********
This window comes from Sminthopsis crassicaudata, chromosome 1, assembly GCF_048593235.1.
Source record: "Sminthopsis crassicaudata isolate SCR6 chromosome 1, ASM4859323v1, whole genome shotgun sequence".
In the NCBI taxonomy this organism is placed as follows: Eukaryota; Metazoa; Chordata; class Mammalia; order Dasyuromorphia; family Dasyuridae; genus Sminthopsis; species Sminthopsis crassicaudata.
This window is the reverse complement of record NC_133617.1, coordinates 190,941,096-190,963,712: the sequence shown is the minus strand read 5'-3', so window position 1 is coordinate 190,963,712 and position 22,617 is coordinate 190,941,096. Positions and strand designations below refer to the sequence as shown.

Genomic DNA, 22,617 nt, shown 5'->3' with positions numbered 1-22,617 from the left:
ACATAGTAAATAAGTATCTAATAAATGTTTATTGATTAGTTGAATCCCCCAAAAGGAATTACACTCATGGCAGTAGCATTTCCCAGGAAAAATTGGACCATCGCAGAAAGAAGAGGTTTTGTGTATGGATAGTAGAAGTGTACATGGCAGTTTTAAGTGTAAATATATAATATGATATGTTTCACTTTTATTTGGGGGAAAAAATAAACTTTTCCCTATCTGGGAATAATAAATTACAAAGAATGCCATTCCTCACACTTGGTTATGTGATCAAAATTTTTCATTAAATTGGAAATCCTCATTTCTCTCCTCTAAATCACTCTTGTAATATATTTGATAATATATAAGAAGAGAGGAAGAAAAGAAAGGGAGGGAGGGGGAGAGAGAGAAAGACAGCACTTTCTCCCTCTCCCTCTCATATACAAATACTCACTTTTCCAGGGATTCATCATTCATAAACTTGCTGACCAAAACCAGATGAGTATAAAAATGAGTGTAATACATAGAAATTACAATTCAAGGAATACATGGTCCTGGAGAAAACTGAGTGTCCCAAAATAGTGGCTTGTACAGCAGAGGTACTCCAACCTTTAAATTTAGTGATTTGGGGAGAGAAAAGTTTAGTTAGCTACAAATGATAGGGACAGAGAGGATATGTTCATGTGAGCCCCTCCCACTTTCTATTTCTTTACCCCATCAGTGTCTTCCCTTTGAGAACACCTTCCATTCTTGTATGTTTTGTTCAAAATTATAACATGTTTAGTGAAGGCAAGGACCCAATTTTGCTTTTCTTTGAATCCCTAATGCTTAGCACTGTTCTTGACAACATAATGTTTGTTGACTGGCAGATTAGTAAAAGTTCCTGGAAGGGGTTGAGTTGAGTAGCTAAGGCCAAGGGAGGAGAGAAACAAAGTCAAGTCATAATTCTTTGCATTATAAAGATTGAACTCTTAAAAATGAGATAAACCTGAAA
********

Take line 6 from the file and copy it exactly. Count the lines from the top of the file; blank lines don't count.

ACATAGTAAATAAGTATCTAATAAATGTTTATTGATTAGTTGAATCCCCCAAAAGGAATTACACTCATGGCAGTAGCATTTCCCAGGAAAAATTGGACCATCGCAGAAAGAAGAGGTTTTGTGTATGGATAGTAGAAGTGTACATGGCAGTTTTAAGTGTAAATATATAATATGATATGTTTCACTTTTATTTGGGGGAAAAAATAAACTTTTCCCTATCTGGGAATAATAAATTACAAAGAATGCCATTCCTCACACTTGGTTATGTGATCAAAATTTTTCATTAAATTGGAAATCCTCATTTCTCTCCTCTAAATCACTCTTGTAATATATTTGATAATATATAAGAAGAGAGGAAGAAAAGAAAGGGAGGGAGGGGGAGAGAGAGAAAGACAGCACTTTCTCCCTCTCCCTCTCATATACAAATACTCACTTTTCCAGGGATTCATCATTCATAAACTTGCTGACCAAAACCAGATGAGTATAAAAATGAGTGTAATACATAGAAATTACAATTCAAGGAATACATGGTCCTGGAGAAAACTGAGTGTCCCAAAATAGTGGCTTGTACAGCAGAGGTACTCCAACCTTTAAATTTAGTGATTTGGGGAGAGAAAAGTTTAGTTAGCTACAAATGATAGGGACAGAGAGGATATGTTCATGTGAGCCCCTCCCACTTTCTATTTCTTTACCCCATCAGTGTCTTCCCTTTGAGAACACCTTCCATTCTTGTATGTTTTGTTCAAAATTATAACATGTTTAGTGAAGGCAAGGACCCAATTTTGCTTTTCTTTGAATCCCTAATGCTTAGCACTGTTCTTGACAACATAATGTTTGTTGACTGGCAGATTAGTAAAAGTTCCTGGAAGGGGTTGAGTTGAGTAGCTAAGGCCAAGGGAGGAGAGAAACAAAGTCAAGTCATAATTCTTTGCATTATAAAGATTGAACTCTTAAAAATGAGATAAACCTGAAA